U.S. tainted tomato scare continues
By By Pat Hewitt of The Canadian Press
By By Pat Hewitt of The Canadian Press
June 10, 2008, Toronto — Canadian
tomato growers and wholesalers aren’t all cashing in on the salmonella
scare that’s squeezed selected varieties of American and Mexican
tomatoes out of North American restaurants and stores.
June 10, 2008, Toronto — Canadian tomato growers and wholesalers aren’t all cashing in on the salmonella scare that’s squeezed selected varieties of American and Mexican tomatoes out of North American restaurants and stores.
A fruit and vegetable wholesaler in Ontario says the tainted tomato outbreak in the U.S. is scaring Canadian consumers and businesses away from the summer staple.
“By today, there was no demand for tomatoes,” said Lorie Goldfarb, vice-president of Toronto-based Morris Brown and Sons Ltd., which is based in the Ontario Food Terminal and buys and sells fruit and vegetables from Canada, the U.S. and abroad.
Goldfarb said Tuesday the industry is dependent on Florida tomatoes, which since the weekend, had been on the U.S. Food and Drug Administration’s list of potential sources of tomatoes contaminated with the salmonella saintpaul bacteria.
“They (Florida tomatoes) were not cleared for salmonella problems. We had every restaurant chain in the country and actually in North America, all food service accounts, all hospitals, schools delisted tomatoes,’’ said Goldfarb. “Everybody took tomatoes off their sandwiches, took tomatoes out of the stores, they’ve really taken a hard press on this.’’
Goldfarb said since Sunday, “a lot of people were so frustrated with tomato products,” his company started to take tomatoes back from customers.
Late Tuesday, U.S. authorities cleared fresh tomatoes currently being harvested in Florida and all tomatoes grown in California of responsibility in the food poisoning, which has sickened 167 people in 17 states since April. A 67-year-old Texas cancer patient whom health officials said contracted salmonella at a Mexican restaurant was believed to be the first death associated with the outbreak. At least 23 people have been hospitalized. But the Canadian Food Inspection Agency said no Canadian illnesses have been reported.
The Ontario Greenhouse Vegetable Growers predicted Canadian producers will benefit because Canada is not on the FDA’s list of areas that may have produced the raw red plum, red Roma, or red round tomatoes suspected in the outbreak.
“Basically it’s law of supply and demand,” Kristen Callow, general manager Ontario Greenhouse Vegetable Growers, said from Leamington, Ont. “When people are holding back their product because they haven’t been eliminated as a source, definitely we’re seeing an increased demand for our product because we have not been linked to the source and likely the prices will increase.”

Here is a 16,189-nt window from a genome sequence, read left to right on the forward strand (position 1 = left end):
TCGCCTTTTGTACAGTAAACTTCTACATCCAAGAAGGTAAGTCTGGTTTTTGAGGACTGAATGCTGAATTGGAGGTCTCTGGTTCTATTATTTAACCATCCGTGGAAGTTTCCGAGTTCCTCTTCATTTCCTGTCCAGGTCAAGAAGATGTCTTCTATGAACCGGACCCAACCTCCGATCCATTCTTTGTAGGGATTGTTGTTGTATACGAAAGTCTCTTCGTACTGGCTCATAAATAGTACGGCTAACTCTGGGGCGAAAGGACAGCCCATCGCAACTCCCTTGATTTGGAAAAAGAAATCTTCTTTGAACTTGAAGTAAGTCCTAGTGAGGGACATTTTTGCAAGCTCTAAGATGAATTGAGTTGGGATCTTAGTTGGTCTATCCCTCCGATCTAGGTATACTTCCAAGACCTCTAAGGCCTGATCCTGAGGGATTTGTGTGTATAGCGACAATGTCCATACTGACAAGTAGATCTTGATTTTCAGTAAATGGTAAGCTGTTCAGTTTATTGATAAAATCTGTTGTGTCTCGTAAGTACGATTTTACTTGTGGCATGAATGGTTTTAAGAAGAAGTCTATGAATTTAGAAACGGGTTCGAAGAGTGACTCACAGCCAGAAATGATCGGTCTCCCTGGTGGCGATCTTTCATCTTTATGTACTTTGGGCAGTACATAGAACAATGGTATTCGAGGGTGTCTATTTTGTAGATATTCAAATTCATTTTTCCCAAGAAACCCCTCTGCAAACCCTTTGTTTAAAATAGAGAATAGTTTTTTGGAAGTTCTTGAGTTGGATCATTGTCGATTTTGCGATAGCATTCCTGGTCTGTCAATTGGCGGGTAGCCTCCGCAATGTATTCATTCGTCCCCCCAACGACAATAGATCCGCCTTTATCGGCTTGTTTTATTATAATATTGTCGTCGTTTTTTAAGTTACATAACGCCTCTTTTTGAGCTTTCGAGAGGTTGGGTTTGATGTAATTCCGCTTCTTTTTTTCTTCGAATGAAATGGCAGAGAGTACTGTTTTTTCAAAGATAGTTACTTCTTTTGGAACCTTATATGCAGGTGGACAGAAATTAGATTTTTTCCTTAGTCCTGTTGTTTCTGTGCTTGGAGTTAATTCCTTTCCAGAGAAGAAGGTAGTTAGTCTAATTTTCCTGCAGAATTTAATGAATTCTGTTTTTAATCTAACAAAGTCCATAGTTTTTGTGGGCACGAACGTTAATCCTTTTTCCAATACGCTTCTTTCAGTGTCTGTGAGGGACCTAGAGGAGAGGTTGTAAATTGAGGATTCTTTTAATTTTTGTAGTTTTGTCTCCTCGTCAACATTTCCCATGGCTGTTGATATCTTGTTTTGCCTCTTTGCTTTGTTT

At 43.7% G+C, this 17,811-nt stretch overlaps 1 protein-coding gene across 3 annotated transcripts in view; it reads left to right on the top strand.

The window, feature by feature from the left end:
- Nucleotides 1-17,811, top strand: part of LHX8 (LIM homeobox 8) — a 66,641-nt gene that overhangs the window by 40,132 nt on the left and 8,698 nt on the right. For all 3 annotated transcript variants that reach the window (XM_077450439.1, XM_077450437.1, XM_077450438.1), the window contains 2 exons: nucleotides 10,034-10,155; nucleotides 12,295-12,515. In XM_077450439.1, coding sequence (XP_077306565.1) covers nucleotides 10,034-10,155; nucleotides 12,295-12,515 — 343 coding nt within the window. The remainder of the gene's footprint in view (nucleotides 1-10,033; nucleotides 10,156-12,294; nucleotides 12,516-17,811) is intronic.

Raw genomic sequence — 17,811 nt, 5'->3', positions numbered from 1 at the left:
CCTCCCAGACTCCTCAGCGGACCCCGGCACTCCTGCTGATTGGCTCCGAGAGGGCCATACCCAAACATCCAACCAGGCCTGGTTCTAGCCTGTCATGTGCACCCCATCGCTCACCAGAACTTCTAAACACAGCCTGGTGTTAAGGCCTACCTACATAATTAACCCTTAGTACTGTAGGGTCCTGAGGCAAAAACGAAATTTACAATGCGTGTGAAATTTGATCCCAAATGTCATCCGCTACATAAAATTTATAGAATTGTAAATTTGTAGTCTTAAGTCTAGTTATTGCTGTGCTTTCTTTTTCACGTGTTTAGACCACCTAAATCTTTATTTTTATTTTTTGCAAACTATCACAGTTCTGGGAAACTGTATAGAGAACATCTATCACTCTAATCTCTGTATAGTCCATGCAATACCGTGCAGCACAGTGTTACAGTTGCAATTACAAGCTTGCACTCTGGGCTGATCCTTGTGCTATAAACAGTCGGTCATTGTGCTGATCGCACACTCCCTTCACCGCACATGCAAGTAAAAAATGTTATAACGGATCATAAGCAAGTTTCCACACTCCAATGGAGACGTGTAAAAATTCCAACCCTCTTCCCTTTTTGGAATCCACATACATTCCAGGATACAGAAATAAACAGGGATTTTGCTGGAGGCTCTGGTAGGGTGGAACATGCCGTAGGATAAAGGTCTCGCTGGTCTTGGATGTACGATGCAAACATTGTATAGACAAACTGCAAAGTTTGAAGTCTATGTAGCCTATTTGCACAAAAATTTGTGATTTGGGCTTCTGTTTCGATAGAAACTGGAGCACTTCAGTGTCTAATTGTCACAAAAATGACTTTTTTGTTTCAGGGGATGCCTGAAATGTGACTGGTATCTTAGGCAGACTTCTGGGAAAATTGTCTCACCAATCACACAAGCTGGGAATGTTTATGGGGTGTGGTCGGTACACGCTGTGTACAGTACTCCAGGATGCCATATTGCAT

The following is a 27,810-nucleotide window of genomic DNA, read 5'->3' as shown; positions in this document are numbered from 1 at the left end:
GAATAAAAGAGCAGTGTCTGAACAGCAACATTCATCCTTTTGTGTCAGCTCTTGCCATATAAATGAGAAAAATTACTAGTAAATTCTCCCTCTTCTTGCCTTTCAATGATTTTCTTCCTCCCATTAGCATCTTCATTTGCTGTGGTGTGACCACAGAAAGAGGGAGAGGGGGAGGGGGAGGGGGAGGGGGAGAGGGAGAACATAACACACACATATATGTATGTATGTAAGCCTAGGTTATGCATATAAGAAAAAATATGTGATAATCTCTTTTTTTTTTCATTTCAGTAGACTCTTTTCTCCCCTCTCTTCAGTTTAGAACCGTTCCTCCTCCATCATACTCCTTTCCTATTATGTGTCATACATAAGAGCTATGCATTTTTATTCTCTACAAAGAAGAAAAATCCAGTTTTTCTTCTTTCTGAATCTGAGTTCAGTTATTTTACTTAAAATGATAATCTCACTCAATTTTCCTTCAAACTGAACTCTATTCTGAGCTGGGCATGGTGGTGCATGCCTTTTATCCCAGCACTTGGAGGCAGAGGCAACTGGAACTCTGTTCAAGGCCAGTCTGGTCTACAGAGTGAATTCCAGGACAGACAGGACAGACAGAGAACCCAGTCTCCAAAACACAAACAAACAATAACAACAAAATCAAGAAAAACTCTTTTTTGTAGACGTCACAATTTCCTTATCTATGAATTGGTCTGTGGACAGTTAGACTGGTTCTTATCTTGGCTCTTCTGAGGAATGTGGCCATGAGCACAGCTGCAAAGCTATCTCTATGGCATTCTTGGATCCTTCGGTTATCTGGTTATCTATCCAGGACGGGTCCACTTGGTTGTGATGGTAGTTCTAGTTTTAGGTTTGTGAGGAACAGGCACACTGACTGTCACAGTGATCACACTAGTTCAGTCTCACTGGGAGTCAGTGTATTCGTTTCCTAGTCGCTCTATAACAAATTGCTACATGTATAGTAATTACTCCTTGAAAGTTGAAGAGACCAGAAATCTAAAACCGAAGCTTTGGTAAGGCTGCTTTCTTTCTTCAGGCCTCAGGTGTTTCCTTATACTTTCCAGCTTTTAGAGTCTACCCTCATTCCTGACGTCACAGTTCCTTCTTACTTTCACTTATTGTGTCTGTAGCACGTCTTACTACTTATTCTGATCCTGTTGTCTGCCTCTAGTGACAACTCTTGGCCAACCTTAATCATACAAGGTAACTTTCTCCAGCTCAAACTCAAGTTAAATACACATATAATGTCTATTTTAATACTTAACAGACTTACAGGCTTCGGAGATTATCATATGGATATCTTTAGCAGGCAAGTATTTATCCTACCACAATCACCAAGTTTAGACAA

Mary-Margaret Gaye, executive director of the B.C. Greenhouse Growers’ Association, said the salmonella was on field tomatoes. She said greenhouse crops are at less risk because greenhouse vegetable producers across Canada follow strict food safety protocols.
Maureen Sheehan, the marketing director for B.C. Hot House Foods Inc., said from Vancouver her company has been getting calls from the U.S. but there are only so many tomatoes to go around. “We right now are in a position where most of our product is sold in advance. So we’re not able to take advantage of that.”
Sheehan, whose company sells to grocery stores in British Columbia and the U.S. Pacific Northwest, said “most of the Canadian growers are selling into the Canadian market and the Canadian market is stable.”
John Newell Jr. of Windset Farms of Delta, B.C., said he is seeing a mixed result.
“I’ve had some customers say I need more tomatoes to fill the void because I don’t have any field product coming in. And other customers are seeing some of their tomato sales drop because it’s not been highlighted that certain regions are not affected by this,” said Newell, whose farm sells 10,000 tonnes of tomatoes a year to major grocery stores in B.C. and the U.S.
“I think it’s a little bit too early to tell if it’s going to be a big benefit to us or not, although spot market prices for tomatoes have gone up 10 to 30 per cent” in what is traditionally a lower price time of the year, said Newell.
Boston Pizza became the latest chain Tuesday to remove raw tomatoes from its menu in Canada as a precaution. It joined a long list that included Taco Bell, KFC, Pizza Hut, Tim Hortons, McDonald’s Canada, Burger King and a slew of U.S. fast-food chains and grocery stores such as Wal-Mart that have removed selected varieties of tomatoes from their menus or stores over the past few days.
CFIA said it was not issuing a recall because U.S. authorities had not pinpointed exactly where the contaminated tomatoes had been grown or a specific batch.
The Canadian Restaurant and Foodservices Association has posted the CFIA alerts about the outbreak on its website for its members as well as advice for food handlers and consumers to reduce the risk of contracting salmonella. The advice includes washing tomatoes under running water.
Tom Demma, general manager of the B.C. Vegetable Marketing Commission, said it’s “a tough one to call” on what the lasting impact will be. “Will there be surplus tomatoes around or will there be a strong demand? I don’t know.”
California growers fear the salmonella scare will have a lasting impact on their livelihoods.
“Even though our tomatoes are safe, we know consumers are going to stay away from our product this year,” said Jack King, the California Farm Bureau Federation’s national affairs manager. “The lesson we learned with the spinach E. coli outbreak is that regardless of where the problem exists, it affects all growers.”
With files from Lois Abraham in Toronto and The Associated Press